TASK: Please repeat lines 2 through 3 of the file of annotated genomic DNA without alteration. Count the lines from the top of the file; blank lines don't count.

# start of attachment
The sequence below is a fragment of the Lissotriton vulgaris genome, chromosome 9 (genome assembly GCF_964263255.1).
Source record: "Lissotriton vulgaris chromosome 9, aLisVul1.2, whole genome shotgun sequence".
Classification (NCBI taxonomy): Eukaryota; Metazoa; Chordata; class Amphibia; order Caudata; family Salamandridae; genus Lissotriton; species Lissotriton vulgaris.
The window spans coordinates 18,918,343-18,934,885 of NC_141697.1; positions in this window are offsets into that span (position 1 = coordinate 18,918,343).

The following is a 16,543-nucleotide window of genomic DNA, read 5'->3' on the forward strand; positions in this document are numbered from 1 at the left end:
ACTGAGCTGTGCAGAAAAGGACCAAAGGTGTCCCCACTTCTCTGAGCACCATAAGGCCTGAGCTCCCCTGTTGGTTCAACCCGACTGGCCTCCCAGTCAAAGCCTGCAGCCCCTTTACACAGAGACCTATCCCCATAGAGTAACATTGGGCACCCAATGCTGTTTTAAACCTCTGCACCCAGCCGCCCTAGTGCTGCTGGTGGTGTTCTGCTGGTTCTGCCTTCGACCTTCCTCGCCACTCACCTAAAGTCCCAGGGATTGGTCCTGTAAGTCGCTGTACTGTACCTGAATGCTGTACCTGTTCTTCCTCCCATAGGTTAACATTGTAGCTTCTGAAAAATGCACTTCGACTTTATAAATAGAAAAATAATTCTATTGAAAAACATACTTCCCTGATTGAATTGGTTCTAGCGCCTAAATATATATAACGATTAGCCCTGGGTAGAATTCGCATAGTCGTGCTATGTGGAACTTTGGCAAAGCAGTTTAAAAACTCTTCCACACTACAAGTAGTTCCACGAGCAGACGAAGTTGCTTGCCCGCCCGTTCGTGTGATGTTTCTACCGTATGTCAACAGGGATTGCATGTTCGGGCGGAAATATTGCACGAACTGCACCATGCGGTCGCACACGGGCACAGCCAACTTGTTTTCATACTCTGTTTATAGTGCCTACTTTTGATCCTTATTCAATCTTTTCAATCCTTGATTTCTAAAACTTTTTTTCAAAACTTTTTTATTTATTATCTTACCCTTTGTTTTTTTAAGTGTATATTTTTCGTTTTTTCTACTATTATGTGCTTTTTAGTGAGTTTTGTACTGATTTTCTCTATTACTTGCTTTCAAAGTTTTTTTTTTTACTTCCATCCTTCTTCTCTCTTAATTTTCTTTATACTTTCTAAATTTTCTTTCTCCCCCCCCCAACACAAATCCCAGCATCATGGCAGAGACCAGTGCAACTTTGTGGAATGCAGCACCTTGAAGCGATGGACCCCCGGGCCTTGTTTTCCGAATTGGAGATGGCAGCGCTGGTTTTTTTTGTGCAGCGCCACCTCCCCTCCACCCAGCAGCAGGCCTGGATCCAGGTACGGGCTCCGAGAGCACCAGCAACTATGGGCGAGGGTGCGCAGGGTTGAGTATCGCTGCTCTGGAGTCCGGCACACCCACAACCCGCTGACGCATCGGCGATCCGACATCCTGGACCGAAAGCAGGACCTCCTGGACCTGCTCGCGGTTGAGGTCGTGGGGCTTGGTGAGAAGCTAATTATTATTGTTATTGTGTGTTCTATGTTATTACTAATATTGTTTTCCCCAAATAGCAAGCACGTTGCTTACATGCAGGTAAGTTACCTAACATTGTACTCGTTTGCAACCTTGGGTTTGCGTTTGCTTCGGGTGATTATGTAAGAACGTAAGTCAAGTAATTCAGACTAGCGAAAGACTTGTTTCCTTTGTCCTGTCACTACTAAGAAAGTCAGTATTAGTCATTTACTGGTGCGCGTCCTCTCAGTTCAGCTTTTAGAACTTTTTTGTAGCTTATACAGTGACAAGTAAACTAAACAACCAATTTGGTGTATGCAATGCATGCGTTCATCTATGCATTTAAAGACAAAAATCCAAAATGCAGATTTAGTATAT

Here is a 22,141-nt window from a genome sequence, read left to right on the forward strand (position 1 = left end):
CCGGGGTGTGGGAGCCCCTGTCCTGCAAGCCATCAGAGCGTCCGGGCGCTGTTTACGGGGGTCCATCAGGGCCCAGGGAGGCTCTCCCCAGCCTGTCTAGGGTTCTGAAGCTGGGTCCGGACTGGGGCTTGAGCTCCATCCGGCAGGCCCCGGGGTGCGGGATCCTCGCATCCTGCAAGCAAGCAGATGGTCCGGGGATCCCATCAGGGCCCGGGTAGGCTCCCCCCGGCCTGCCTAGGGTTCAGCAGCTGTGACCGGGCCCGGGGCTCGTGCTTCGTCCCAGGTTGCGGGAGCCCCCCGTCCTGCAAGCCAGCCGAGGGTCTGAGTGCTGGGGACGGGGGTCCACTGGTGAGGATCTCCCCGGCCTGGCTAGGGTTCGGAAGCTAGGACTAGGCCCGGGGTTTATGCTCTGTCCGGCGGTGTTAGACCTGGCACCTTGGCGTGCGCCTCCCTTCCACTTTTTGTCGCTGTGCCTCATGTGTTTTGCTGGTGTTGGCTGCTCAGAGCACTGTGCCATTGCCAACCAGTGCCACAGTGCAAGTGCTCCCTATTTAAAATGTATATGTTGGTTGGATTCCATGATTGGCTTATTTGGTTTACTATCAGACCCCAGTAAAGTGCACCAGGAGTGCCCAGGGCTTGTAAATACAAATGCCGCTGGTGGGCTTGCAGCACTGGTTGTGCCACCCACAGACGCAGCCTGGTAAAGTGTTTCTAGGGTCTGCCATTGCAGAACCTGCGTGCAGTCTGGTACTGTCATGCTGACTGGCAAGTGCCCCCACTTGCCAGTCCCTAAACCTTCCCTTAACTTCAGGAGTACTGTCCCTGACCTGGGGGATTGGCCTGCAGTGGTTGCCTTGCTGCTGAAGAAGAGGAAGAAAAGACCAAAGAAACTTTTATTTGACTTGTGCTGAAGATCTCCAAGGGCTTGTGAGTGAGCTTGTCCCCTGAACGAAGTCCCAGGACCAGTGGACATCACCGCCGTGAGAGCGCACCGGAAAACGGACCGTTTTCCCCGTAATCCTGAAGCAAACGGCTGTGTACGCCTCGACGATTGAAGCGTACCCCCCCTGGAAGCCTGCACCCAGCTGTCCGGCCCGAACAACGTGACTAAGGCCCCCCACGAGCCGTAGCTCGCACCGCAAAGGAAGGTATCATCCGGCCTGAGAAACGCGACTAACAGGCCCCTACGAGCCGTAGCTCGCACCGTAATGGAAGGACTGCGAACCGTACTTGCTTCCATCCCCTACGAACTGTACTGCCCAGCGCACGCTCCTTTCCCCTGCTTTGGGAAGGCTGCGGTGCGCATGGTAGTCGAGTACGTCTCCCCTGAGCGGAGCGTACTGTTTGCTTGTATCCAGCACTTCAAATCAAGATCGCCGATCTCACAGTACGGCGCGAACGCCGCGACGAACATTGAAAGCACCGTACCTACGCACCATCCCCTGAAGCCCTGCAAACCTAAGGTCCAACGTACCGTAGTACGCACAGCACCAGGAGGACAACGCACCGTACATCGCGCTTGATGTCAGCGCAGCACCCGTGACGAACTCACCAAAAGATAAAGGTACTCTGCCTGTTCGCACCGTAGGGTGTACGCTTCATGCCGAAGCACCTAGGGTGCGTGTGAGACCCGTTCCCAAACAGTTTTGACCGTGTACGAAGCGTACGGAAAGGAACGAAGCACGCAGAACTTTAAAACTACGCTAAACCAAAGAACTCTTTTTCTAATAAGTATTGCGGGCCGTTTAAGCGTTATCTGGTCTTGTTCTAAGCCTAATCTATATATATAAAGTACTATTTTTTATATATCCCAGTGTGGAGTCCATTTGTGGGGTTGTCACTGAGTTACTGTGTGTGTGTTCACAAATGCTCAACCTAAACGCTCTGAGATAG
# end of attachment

Source record: "Lissotriton vulgaris chromosome 9, aLisVul1.2, whole genome shotgun sequence".
Classification (NCBI taxonomy): Eukaryota; Metazoa; Chordata; class Amphibia; order Caudata; family Salamandridae; genus Lissotriton; species Lissotriton vulgaris.